Tier 2 contact for Blood Roses.
The first of the trio known variously around the Waterfront scene as The Brides of Dracula, The Harem or The Three Furies. Part eye candy who accompany Jeung and Charlotte around the clubs, part bodyguards for the pair of them, and part hit squad to be unleashed upon those who have earned the Blood Roses' enmity. There are also other rumours about them - mostly concerning the various possible sexual equations and how-many-bodies-in-a-bed entanglements that can occur along the combined Jeung/Charlotte/Harem axis - that it's best not to mention in front of any of them, even if the stories form part of the Blood Roses' glamorous mystique.
Lilith is the poor little rich girl gone totally off the rails. Respectable Virginia Gardens family, father something big in Havalynd, mother who collects worthy charity cases and up-and-coming young modern artists for a hobby. In an infamous crime case over a decade ago, both parents were hacked up one night in their duplex apartment, while little Amanda Kurtz -then only nine years old - slept in her bedroom just along the hall. The crime rocked San Paro moneyed society, and everyone still remembers that front page photograph on the cover of the San Paro Standard, showing a young child, still dressed in her pyjamas, looking wide-eyed in bewilderment as a policewoman tenderly escorts her out of the apartment building. San Paro moneyed society immediately demanded the murderer be found, and the blame was quickly pinned on a young Montebank artist who had briefly been one of Mrs Kurtz's favourites (and, some of the gossip pages hinted, her lover) before being dropped for the latest season's new hot young prospect. The guy had a drug habit, a motive - he said Mrs Kurtz never made good on promises to fund his work - and had been in the apartment on various occasions; it wasn't difficult for the SPPD to build a case against him.
A junior hotshot detective called Inehower, thought otherwise. There was no forensic evidence to suggest the guy was the killer, and there were various uncomfortable anomalies in the evidence that Forensics had collected so far that his superiors were trying hard to overlook in their rush to clear the case. Starting a reputation for uncompromising awkwardness, Inehower starts asking the questions a lot of people don't want answered. An off-the-record conversation with the Department's chief CSI tech and a visit to the house of the Kurtz family now looking after poor little orphaned Amanda, where he talks with the girl for the first time, are enough to start the process.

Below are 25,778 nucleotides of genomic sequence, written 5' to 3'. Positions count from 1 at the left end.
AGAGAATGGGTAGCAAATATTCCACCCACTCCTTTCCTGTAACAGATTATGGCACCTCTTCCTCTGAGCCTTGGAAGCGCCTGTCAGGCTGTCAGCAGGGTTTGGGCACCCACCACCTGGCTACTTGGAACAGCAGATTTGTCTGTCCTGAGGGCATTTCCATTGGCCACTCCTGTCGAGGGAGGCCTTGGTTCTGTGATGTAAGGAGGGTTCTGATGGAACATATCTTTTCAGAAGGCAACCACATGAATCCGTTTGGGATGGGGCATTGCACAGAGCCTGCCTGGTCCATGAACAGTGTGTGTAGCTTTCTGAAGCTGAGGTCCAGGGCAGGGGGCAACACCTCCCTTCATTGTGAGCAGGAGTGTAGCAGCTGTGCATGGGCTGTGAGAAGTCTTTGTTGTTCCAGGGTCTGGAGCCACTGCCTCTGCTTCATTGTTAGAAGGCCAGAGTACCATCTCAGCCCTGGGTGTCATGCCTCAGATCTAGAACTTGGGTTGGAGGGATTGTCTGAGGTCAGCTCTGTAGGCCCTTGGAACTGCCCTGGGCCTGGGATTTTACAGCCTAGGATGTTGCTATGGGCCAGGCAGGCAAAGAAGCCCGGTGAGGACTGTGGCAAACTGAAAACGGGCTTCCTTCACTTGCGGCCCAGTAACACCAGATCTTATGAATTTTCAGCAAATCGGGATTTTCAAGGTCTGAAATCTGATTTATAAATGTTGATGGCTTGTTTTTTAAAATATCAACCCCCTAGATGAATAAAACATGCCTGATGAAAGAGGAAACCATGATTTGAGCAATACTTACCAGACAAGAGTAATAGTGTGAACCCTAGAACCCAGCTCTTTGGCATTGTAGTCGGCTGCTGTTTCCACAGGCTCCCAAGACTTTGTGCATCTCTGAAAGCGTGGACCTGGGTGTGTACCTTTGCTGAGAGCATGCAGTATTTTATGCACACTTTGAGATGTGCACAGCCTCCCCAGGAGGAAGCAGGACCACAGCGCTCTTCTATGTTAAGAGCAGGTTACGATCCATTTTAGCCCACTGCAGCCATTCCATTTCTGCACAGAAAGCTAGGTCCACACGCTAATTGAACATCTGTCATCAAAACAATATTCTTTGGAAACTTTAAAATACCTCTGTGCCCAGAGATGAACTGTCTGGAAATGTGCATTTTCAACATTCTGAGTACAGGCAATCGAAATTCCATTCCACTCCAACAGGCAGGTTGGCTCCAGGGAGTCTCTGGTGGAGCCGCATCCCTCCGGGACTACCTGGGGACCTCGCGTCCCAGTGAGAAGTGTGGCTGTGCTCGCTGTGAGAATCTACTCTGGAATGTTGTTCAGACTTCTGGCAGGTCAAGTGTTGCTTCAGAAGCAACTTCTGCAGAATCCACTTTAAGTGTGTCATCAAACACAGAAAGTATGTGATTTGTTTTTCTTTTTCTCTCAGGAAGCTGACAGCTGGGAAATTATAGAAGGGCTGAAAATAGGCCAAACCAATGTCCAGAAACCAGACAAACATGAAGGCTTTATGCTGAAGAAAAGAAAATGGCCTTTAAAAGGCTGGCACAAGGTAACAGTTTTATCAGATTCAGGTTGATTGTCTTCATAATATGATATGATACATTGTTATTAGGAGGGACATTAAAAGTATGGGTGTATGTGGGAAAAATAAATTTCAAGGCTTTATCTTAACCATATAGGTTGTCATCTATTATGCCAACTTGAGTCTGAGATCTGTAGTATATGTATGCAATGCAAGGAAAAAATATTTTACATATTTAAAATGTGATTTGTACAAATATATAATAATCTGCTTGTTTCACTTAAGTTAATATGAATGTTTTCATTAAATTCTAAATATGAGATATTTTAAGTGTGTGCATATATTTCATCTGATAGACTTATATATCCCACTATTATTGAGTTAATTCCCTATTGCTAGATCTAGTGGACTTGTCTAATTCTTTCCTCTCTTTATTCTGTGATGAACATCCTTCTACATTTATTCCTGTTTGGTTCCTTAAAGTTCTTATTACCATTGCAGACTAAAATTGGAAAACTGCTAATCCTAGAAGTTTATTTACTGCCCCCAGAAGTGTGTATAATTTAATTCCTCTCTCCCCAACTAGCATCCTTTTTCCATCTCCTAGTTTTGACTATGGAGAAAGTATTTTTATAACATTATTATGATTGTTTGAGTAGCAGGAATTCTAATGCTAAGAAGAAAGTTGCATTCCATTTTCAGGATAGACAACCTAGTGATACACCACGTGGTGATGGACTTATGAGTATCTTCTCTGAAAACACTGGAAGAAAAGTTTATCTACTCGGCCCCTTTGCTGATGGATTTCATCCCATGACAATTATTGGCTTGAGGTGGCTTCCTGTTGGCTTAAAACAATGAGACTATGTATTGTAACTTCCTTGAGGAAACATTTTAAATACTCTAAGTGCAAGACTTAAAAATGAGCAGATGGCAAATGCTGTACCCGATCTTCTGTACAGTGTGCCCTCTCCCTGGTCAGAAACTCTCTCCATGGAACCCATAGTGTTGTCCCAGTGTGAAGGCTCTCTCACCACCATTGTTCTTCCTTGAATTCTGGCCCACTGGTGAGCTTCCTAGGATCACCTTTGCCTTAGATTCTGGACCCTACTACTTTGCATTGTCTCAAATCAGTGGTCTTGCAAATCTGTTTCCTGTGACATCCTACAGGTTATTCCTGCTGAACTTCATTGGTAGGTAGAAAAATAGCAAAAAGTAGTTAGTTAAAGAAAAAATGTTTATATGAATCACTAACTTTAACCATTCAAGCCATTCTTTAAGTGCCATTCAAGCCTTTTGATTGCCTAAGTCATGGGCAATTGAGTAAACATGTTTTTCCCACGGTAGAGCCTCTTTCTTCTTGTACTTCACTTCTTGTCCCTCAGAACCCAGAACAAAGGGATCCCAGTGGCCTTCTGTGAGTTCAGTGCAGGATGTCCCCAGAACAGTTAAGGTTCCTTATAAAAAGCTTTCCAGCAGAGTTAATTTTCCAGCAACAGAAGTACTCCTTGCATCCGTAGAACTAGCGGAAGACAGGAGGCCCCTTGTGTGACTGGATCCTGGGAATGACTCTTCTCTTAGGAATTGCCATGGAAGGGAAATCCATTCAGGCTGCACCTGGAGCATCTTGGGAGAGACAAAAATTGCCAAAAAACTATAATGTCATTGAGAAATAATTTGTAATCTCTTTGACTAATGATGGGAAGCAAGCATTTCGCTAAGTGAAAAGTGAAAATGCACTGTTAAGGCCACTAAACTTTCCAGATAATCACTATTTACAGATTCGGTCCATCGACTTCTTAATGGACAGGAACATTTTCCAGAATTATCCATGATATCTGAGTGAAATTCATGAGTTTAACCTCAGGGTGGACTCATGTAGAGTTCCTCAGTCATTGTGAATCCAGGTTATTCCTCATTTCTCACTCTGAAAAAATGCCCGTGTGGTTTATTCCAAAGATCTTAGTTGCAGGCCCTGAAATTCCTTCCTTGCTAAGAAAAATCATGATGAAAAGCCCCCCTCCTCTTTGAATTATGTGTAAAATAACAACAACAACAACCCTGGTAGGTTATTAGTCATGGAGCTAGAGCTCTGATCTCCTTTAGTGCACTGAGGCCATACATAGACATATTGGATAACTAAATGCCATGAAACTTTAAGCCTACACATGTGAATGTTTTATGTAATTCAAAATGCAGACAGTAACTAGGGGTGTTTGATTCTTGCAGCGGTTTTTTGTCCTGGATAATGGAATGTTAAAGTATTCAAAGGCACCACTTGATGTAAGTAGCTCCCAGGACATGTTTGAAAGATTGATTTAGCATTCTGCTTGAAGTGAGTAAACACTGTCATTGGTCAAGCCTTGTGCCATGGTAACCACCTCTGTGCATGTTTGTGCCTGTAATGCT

The same process that ends, a few months later, with Amanda Kurtz being found guilty of her parents' double murder. Daddy spent all his time at the office, and didn't bring her nice enough presents when he came home from business trips. Mummy ignored her in favour of the smelly, badly-dressed artist people she brought home. The press had a field day. Child psychologists got rich off the media exposure they received commenting on the case. Inehower cemented his reputation as a first-class detective and major Departmental pain-in-the-ass, but he's still haunted by what that blank-eyed little girl told him that day, and the gleeful way she used the dolls she was playing with to show him what had happened that night in that apartment.
And little Amanda? Too young to be prosecuted, she was made a ward old court and confined to a private mental hospital, to be held there until she came into her majority and efforts could be made to determine what to do with her as an adult. Privately, the doctors agreed that the safest thing would be if she was never to leave the place. Inehower, who visited her once over the years, could only agree. At sixteen, the dark hungry thing he had glimpsed behind the eyes of that little girl was now starting to fully emerge.
Two years later, the facility was destroyed in a devastating fire, killing thirty nine patients and staff. Amanda Kurtz was among them, just one of almost a dozen victims whose remains were never found among the ashes.
And then, two years later, Lilith Bloodrose starts turning up at the Banshee club, and quickly earns her Blood Rose name and scar tattoo by using a nail-file to carve up the face of a guy who fed Byron some faulty backdoor passwords into the Port Authority computer systems. No-one really knows who she is, and no-one really cares. Who can tell what she really looks like, underneath all that wild dyed hair and crazy high-fashion tribal makeup? Who even remembers that Charlotte Bloodrose was once the neighbour and school-friend of little Amanda Kurtz?
Lieutenant Inehower always swore he'd never forget the look in that kid's eyes, a look that was always there, but then San Paro's a big place, and he and Lilith Bloodrose have yet to cross paths.